This week in Audicus blogs, find out about the latest news when it comes to hearing loss causes and preventative measures.
Have you ever wondered about the everyday habits that can put you at risk for hearing loss? New developments in hearing health are released on a daily basis and this week’s set of topics ranges from teeth grinding to electrode implants! News updates regarding hearing loss include:
Tracking Tinnitus in the Brain
Tinnitus, a ringing or buzzing sensation in the ear, is a widespread condition that affects one in five people.
Researchers from Newcastle University and the University of Iowa have created a new method to analyze tinnitus. They observed the brain patterns of a single patient that had already been fitted with electrodes for detecting epileptic fits.
The invasive procedure to secure electrodes to the patient would not have been done solely to detect tinnitus, but since the individual already had the electrodes in place to monitor epilepsy, researchers were also able to monitor changes in brain activity during intensities of tinnitus.
What they found is that tinnitus results activity over a large portion of the brain, triggering not only the majority of the auditory cortex but also different sections of the brain. Playing a sound that resembled the patient’s tinnitus resulted in a relatively tiny part of the brain lighting up, compared to the actual tinnitus itself. Finding out the specific regions of the brain that correspond to tinnitus can not only give us a better idea of what tinnitus actually is but can also allow for more effective and less invasive forms of treatment.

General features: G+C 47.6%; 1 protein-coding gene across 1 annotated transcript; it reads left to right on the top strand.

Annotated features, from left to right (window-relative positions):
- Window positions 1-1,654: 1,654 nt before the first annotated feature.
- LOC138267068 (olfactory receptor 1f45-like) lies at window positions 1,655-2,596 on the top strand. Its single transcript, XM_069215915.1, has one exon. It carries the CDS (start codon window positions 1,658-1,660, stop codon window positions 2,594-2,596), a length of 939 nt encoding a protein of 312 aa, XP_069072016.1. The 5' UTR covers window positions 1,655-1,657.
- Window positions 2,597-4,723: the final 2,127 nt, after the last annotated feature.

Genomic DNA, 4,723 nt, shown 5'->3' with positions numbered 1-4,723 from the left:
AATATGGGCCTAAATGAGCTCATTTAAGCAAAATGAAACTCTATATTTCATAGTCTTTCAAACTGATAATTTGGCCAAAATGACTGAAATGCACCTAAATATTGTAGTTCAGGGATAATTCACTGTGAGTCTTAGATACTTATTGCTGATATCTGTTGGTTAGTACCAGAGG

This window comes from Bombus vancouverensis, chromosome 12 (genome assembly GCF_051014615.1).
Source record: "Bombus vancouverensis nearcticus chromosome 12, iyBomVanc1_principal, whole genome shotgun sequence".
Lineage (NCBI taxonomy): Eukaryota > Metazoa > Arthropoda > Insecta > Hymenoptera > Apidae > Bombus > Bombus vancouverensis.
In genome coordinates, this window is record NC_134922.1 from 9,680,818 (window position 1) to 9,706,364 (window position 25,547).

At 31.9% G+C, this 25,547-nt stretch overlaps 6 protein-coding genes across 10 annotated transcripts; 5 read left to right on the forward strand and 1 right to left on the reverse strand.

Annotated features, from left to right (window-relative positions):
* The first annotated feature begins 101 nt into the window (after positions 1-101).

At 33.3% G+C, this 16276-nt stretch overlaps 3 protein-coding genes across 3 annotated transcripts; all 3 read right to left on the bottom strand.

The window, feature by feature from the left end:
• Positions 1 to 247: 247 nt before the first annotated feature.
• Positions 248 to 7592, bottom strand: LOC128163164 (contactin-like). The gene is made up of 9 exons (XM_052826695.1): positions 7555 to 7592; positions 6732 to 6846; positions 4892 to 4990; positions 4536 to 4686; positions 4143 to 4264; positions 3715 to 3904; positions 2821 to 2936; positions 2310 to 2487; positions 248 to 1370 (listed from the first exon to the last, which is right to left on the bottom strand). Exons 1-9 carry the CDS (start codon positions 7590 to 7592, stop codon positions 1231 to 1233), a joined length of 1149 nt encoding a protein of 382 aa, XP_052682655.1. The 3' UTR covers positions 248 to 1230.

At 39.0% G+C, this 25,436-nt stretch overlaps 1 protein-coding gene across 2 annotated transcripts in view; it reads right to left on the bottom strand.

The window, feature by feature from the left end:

Weak Bones and Hearing Loss
A new study from the Chi Mei Medical Center in Taiwan found that there is a correlation between osteoporosis and temporary hearing loss. The researchers examined 10,000 cases of people with osteoporosis between the years 1999 and 2008, comparing them to a sample size of 32,000 individuals that did not experience hearing loss.
Individuals with osteoporosis had a risk factor for hearing loss that was more than 75% higher than those without the bone condition. However, most subjects that received treatment for hearing loss experienced some form of recovery. Both hearing loss and osteoporosis are conditions that can increase with age.
Bruxism and Hearing Loss
You may not immediately think of your teeth when listing potential causes of hearing loss, but even these can be a risk factor when it comes to your ears.
Excessive teeth grinding, or bruxism, is a habit that is normally triggered by stress. Bruxism can result in temporomandibular joint disorders, or TMJs, which are conditions that usually result in pain or stiffness of the jaw.
Normally, teeth grinding occurs during sleep and may cause hearing loss by triggering muscle spasms in the inner ear. Other possible sources that may increase your risk of hearing loss include benign tumors, viruses, obesity and kidney diseases. Be sure to make regular checkup appointments with your doctor to detect any conditions that may lead to secondary, seemingly unrelated illnesses.